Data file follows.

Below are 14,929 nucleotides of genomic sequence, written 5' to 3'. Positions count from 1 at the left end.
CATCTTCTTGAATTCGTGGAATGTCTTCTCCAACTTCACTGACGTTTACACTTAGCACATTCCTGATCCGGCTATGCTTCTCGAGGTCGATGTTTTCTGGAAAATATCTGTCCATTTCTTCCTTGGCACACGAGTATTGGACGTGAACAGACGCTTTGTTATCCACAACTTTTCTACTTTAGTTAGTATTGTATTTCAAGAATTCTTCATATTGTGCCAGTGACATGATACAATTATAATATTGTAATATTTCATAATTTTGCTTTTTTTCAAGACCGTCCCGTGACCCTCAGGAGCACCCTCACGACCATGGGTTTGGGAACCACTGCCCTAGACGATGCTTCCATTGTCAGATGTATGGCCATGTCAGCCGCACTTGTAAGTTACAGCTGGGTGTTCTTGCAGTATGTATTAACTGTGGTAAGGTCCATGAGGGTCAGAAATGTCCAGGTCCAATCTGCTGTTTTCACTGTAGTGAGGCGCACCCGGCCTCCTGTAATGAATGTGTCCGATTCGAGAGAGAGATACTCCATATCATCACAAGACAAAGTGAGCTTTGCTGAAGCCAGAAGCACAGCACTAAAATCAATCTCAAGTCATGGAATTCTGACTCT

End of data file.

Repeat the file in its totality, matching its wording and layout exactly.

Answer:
Below are 14,929 nucleotides of genomic sequence, written 5' to 3'. Positions count from 1 at the left end.
CATCTTCTTGAATTCGTGGAATGTCTTCTCCAACTTCACTGACGTTTACACTTAGCACATTCCTGATCCGGCTATGCTTCTCGAGGTCGATGTTTTCTGGAAAATATCTGTCCATTTCTTCCTTGGCACACGAGTATTGGACGTGAACAGACGCTTTGTTATCCACAACTTTTCTACTTTAGTTAGTATTGTATTTCAAGAATTCTTCATATTGTGCCAGTGACATGATACAATTATAATATTGTAATATTTCATAATTTTGCTTTTTTTCAAGACCGTCCCGTGACCCTCAGGAGCACCCTCACGACCATGGGTTTGGGAACCACTGCCCTAGACGATGCTTCCATTGTCAGATGTATGGCCATGTCAGCCGCACTTGTAAGTTACAGCTGGGTGTTCTTGCAGTATGTATTAACTGTGGTAAGGTCCATGAGGGTCAGAAATGTCCAGGTCCAATCTGCTGTTTTCACTGTAGTGAGGCGCACCCGGCCTCCTGTAATGAATGTGTCCGATTCGAGAGAGAGATACTCCATATCATCACAAGACAAAGTGAGCTTTGCTGAAGCCAGAAGCACAGCACTAAAATCAATCTCAAGTCATGGAATTCTGACTCT